Sometimes described in the media as “clashes,” the protests in Gaza involve heavily-armed Israeli snipers firing into crowds of unarmed young Palestinians. Those killed by IDF fire include journalists, medics and children.
GAZA CITY — The chief of staff of the Israel Defense Forces (IDF), Gadi Eisenkot, awarded the IDF’s Gaza Division with a “certificate of appreciation” for contributing to “Israel’s security” by brutally suppressing protests, ongoing since March in the Palestinian enclave.
The controversial award was given as the number of unarmed Gazan demonstrators wounded by the IDF since March 30 surpassed 22,000 while the number of those killed by the IDF over that same time frame reached 198. Since “Operation Protective Edge” in 2014, the IDF’s Gaza Division has sustained one single fatality.
A statement released by the IDF spokesperson on Wednesday stated:
he Gaza Division is dealing with a variety of threats, against which it stands strong, while showing determination, creativity and wisdom. It is working night and day to defend the residents of the South.”
During the award ceremony, which took place at the Gaza Division’s headquarters in Re’im, Eisenkot told those assembled:
Over the past six months you have dealt with terror attacks, attempts to violate our sovereignty and various terror activities under the guise of popular protests involving women, children and adults.”
Eisenkot added that the division had “acted responsibly and professionally in a complex reality” and deserved “international recognition” for its efforts.
Though commonly described by the corporate Western media as “clashes,” the protests in Gaza involve heavily-armed Israeli snipers firing into crowds of unarmed young Palestinians. Those killed by IDF fire include journalists, medics and children. IDF soldiers are under orders to shoot protesters who get “too close” to the border fence.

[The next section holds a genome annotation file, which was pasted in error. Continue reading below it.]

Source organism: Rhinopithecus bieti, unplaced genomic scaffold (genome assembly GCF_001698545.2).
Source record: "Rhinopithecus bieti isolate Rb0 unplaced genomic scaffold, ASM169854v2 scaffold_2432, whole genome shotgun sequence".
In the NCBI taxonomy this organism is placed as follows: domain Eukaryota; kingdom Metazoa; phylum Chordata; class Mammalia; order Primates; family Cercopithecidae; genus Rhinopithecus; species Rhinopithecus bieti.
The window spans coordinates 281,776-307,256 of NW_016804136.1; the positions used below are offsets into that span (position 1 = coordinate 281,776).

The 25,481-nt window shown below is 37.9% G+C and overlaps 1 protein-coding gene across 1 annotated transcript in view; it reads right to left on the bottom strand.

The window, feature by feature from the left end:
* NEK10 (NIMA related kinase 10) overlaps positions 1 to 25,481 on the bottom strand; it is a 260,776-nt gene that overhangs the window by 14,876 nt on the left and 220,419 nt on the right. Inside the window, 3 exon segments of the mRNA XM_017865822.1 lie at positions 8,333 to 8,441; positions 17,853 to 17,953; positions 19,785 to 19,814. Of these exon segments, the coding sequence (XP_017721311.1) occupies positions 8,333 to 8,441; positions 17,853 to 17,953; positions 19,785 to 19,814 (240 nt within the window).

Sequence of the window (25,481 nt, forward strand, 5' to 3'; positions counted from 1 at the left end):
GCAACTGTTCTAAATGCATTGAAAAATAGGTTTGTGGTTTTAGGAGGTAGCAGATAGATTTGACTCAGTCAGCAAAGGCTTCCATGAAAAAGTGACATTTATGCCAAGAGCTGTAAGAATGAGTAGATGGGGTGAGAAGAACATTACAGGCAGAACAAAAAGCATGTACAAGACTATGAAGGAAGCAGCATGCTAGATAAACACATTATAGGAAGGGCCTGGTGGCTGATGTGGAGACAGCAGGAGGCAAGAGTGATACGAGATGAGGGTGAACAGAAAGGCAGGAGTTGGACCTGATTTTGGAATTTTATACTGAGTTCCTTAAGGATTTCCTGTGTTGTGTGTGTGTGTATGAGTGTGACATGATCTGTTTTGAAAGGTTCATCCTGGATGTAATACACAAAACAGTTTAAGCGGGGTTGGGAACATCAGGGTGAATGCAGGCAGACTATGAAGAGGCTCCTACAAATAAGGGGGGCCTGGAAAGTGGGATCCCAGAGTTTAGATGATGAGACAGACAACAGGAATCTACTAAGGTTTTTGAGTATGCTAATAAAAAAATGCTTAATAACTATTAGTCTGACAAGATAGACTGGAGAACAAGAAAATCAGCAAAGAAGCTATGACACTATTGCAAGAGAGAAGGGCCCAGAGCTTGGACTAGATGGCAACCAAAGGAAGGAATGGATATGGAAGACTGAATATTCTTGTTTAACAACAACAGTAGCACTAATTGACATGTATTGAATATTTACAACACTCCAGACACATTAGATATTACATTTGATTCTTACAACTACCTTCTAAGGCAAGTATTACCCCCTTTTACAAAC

“No innocent people”
The brutal nature of the repression led Israel Defense Minister Avigdor Lieberman to assert that there are no “innocent people” in Gaza, despite the Strip being home to one million adolescents and children; and Israel Justice Minister Ayelet Shaked to claim that the only way for the Gaza border to be “completely quiet” would be for Israel “to conquer the Strip.”
Warnings have emerged periodically over the past year that the IDF is preparing to “conquer” Gaza. Earlier this year in July, the IDF stated that if “incendiary balloons” and similar objects continue to cross the Gaza-Israel border, Israel may decide it has “no choice” but to embark on a military campaign intended to “conquer all of Gaza,” according to a report that aired on Israel’s Channel 10 News on Tuesday and was cited by the Times of Israel. This warning was followed by a major IDF drill practicing “securing control” over Gaza.
In February, Eisenkot stated that another Israeli invasion of Gaza was “likely” to occur this year. Eisenkot ironically framed the imminent invasion as a way to “prevent a humanitarian collapse” in Gaza, suggesting that military action against Gazan civilians and infrastructure would somehow improve the daily lives of the Strip’s inhabitants.
The dire situation in Gaza is widely believed to be nearing a dangerous climax, with the vast majority of Gazan drinking water being nonpotable and the UN warning that the entire Strip will be uninhabitable in less than two years. The increasingly troubling humanitarian situation in Gaza is largely the result of Israel’s blockade of the enclave, now in its 11th year.
Top Photo | Medics treat Palestinian children suffering from tear gas inhalation during a protest near Beit Lahiya, Gaza Strip, May 14, 2018. Israeli soldiers shot and killed dozens of Palestinians during mass protests along the Gaza border on a single day. Dusan Vranic |AP
Whitney Webb is a staff writer for MintPress News and a contributor to Ben Swann’s Truth in Media. Her work has appeared on Global Research, the Ron Paul Institute and 21st Century Wire, among others. She has also made radio and TV appearances on RT and Sputnik. She currently lives with her family in southern Chile.
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